But for now, we live in the shadow of what we do not clearly see; what we do not understand.

Will you be okay with that?

shad

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he is not so far away ..

“But then I remember this means he is not so far away, and we’re not so far from him, and it makes me smile”.

Mary Katharine Hamm lost her husband in 2015. She was pregnant with her second child.

She recently wrote this article  I know will resonate with anyone who has lost a loved one.

After reading her story it occurred to me, no 2 personal experiences I have read about grieving are the same.

We who are grieving over a severe loss, walk through the Valley of the Shadow of Death, enveloped by the coldest, darkest place we’ve ever known. And yet, it  seems each of us finds glimmers of light along the way.  The smallest speck of light is the brightest because it is the darkest there, illuminating what we would not have seen otherwise.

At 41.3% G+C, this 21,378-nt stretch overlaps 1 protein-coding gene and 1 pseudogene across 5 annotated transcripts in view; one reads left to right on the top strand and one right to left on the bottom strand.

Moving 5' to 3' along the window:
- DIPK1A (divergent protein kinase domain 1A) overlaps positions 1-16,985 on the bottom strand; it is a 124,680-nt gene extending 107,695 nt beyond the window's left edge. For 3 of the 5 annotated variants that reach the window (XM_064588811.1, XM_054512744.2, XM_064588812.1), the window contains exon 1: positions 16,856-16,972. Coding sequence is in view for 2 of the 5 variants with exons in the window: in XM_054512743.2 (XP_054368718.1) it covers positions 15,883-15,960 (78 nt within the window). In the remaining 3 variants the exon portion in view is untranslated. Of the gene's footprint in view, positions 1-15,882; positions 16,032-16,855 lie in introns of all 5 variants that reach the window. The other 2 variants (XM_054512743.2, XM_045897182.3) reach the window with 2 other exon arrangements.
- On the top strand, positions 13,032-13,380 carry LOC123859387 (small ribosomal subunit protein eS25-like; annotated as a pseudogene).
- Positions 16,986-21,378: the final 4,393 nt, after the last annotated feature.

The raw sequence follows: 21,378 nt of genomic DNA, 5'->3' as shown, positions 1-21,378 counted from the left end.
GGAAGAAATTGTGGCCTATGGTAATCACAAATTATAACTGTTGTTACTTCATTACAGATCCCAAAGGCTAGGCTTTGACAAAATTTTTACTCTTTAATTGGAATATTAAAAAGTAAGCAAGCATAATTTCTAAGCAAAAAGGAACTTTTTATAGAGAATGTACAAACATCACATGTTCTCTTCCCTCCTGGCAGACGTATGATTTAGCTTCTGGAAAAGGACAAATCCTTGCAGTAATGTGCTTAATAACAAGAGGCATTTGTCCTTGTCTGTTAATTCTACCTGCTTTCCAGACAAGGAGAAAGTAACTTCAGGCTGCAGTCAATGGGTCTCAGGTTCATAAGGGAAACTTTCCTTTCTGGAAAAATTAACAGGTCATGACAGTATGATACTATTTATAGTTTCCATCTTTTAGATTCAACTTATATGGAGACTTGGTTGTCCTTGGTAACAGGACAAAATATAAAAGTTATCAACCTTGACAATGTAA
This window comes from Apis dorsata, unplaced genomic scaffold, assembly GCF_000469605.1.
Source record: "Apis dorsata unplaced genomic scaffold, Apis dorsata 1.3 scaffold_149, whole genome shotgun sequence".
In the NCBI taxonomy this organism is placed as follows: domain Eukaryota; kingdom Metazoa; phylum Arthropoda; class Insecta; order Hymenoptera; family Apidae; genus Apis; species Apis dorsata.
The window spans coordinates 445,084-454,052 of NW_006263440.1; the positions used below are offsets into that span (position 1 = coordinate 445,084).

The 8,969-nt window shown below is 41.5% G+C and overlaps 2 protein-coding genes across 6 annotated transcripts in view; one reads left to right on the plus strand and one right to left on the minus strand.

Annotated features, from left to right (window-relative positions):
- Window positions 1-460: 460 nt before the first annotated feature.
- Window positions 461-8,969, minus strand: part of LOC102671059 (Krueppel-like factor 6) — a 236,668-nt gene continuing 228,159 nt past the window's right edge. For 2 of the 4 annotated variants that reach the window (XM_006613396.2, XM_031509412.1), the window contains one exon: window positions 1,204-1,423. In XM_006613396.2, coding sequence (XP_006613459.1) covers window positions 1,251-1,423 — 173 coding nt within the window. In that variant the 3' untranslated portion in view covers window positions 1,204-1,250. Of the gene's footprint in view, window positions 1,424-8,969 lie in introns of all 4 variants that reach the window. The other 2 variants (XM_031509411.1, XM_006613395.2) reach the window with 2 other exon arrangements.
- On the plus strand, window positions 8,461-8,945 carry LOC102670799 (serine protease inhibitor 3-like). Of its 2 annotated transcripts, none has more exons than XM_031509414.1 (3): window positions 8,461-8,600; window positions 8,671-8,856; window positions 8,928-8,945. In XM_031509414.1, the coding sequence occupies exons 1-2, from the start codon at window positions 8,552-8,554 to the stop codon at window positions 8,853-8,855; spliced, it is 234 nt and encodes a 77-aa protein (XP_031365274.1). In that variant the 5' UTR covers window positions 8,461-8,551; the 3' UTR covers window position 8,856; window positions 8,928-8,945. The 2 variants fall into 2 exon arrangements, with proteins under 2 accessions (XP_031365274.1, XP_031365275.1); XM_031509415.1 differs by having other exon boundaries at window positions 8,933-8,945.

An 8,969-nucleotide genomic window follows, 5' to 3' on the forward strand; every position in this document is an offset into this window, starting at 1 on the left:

He is not so far away …

This thought brings a new feeling of comfort.

Heaven may be closer than we think.

lights

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a new year. another year.

A new year. Fresh start. New beginning. Clean slate. Hope. Optimistic. Plans.

For others- another year. Rocky start. Same old same old. Cluttered slate. Hopeless. Pessimistic. No plan.

Where do you fit?

Why do you fit there?

The cheery words of “Happy New Year” carries with it a misnomer for many, but really, for all of us.

When things are going great or as planned, we are happy.

When things are going wrong and unplanned, we are not.

Because we have emotions, we kind of blame God when we’re not happy.  Even though we know life is full of ups and downs, good and bad, we still expect God to come through for us and not let things make us too unhappy.

I mean, isn’t that part of “God loves you” and “has a wonderful plan for your life”?